He joined university President Burns Hargis, Oklahoma Lt. Gov. Todd Lamb and Stillwater Mayor Gina Noble in honoring the lives lost and saved and thanking those who aided the injured.
“I am honored to represent the various faith communities of Stillwater as we hold up those impacted by the tragedy and take another step forward toward healing and hope,” said Mills, who wore a black suit and an orange tie — the colors of the Oklahoma State Cowboys.
He led the crowd in a moment of silence before reciting the Lord’s Prayer from Matthew 6.
Asked if he was surprised to see Mills step up in such a way, Daffern shook his head.
“I see that every day,” said Daffern, who has known and mentored Mills since he showed up on campus as a freshman in 1999.
Monty Daffern prays during a Wednesday night praise service at the Church of Christ University Center. (PHOTO BY ERIK TRYGGESTAD)
‘HE HAS BEEN THERE FOR ME’
The next night, Mills tossed a salad as students baked pans of lasagna to serve the Stillwater church before midweek Bible study.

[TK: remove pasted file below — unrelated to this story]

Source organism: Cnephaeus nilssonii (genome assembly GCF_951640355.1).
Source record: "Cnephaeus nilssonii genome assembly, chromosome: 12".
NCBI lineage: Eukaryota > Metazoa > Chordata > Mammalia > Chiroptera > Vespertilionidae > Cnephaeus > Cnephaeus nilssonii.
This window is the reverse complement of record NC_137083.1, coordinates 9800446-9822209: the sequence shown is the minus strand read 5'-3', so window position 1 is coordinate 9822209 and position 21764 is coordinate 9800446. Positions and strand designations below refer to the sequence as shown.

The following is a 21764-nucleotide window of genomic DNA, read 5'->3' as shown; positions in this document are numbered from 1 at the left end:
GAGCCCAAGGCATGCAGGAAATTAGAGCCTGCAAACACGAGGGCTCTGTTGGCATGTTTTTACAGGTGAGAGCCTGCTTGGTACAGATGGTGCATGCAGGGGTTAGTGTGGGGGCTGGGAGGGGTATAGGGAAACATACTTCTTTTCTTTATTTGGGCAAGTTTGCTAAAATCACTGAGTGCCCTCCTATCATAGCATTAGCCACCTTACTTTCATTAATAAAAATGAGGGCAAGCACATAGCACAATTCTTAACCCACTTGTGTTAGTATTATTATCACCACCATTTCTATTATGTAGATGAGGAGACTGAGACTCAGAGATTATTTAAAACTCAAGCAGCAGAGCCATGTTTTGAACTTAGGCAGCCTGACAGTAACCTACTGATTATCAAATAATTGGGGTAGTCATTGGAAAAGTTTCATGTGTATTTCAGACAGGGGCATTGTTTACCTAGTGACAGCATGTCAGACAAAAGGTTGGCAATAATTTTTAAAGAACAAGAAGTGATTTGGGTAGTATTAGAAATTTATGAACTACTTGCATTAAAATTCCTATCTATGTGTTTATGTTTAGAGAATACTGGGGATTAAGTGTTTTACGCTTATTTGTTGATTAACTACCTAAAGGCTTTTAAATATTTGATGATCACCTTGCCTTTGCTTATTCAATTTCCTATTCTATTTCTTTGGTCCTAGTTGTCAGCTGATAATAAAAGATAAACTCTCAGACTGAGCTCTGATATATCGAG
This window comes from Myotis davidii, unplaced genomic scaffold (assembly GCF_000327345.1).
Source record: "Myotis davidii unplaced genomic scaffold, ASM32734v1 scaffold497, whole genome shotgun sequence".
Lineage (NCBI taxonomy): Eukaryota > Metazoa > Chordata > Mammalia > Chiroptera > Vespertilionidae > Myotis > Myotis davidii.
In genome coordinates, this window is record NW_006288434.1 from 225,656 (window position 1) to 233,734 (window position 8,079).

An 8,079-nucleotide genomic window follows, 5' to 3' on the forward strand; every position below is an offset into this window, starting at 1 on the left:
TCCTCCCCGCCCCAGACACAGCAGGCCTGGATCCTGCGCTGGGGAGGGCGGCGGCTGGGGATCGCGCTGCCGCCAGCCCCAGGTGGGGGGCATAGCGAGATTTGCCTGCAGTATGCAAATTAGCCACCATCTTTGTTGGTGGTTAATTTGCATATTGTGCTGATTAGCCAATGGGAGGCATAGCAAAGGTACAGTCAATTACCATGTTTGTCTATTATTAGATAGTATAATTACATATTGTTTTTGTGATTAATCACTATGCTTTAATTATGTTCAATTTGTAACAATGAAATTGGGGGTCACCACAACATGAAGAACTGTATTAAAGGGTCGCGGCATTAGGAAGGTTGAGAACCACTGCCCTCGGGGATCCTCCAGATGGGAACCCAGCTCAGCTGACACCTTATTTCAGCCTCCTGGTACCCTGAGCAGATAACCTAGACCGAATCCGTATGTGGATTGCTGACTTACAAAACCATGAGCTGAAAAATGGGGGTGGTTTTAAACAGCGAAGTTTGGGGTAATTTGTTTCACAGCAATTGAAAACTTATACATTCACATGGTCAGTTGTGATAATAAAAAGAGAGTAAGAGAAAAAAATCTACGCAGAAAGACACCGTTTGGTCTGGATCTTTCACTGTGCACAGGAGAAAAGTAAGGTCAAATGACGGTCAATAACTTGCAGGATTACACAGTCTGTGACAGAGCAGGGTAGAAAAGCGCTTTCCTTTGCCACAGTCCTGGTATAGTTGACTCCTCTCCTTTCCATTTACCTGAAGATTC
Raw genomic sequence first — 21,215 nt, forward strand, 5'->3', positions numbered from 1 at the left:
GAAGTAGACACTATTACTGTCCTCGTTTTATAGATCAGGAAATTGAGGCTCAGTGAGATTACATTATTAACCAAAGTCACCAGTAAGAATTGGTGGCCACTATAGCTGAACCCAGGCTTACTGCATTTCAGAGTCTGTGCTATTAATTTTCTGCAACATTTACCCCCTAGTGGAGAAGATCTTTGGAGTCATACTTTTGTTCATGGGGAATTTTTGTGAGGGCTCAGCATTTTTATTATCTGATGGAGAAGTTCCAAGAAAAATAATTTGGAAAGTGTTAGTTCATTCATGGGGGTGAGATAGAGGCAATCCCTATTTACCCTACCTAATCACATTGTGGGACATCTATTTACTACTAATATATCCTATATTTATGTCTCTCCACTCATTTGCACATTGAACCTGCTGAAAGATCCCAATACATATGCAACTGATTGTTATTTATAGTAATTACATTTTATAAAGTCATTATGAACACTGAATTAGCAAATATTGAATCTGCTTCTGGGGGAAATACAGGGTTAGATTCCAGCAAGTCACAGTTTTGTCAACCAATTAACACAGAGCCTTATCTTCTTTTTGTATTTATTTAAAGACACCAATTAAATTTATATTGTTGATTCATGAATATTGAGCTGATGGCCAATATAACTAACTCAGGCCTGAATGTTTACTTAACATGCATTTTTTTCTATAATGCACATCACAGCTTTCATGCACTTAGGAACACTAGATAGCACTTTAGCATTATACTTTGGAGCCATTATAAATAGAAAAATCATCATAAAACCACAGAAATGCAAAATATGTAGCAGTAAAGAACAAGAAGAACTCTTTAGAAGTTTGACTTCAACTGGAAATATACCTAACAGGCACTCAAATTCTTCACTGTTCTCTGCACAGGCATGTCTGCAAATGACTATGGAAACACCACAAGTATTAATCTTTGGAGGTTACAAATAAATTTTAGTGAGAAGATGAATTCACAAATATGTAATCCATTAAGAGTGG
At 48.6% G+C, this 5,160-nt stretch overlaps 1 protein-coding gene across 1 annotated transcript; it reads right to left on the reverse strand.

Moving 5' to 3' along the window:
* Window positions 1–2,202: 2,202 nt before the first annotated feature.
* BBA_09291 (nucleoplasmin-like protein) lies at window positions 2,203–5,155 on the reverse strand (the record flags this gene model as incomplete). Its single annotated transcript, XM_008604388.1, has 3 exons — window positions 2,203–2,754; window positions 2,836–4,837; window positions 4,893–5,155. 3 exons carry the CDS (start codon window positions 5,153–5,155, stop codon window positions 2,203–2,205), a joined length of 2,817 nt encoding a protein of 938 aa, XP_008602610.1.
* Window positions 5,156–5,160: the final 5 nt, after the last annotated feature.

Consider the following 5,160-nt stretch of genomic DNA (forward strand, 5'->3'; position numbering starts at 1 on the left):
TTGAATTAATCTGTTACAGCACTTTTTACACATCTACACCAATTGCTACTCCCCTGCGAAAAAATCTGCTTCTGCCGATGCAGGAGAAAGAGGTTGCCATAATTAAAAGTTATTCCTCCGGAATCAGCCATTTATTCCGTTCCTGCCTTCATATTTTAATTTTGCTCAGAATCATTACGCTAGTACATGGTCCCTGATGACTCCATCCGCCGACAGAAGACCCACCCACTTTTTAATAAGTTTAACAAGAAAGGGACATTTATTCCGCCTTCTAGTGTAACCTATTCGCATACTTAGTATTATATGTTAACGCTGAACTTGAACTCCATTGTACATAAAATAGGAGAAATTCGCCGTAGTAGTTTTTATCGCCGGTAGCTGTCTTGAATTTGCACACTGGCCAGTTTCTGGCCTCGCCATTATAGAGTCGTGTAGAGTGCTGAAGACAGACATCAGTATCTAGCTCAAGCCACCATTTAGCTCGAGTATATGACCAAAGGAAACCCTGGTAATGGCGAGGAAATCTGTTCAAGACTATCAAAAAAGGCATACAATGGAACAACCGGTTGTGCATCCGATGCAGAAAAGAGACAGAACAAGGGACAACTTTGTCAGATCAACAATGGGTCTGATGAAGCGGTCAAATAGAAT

It won’t make the 10 o’clock news, but this is where he thrives: leading small-group fellowships in the dorms, playing intramural sports to develop relationships and praying one on one with students away from home for the first time.
The UC at OK State has about 300 students on its roll — roughly 75 percent from Church of Christ backgrounds. Many come from rural congregations smaller than the campus ministry they find in Stillwater.
About 100 to 150 students normally show up for the Wednesday night praise service.
Stillwater Church of Christ members line up for a Wednesday night meal prepared by students in the Church of Christ University Center at Oklahoma State University. (PHOTO BY ERIK TRYGGESTAD)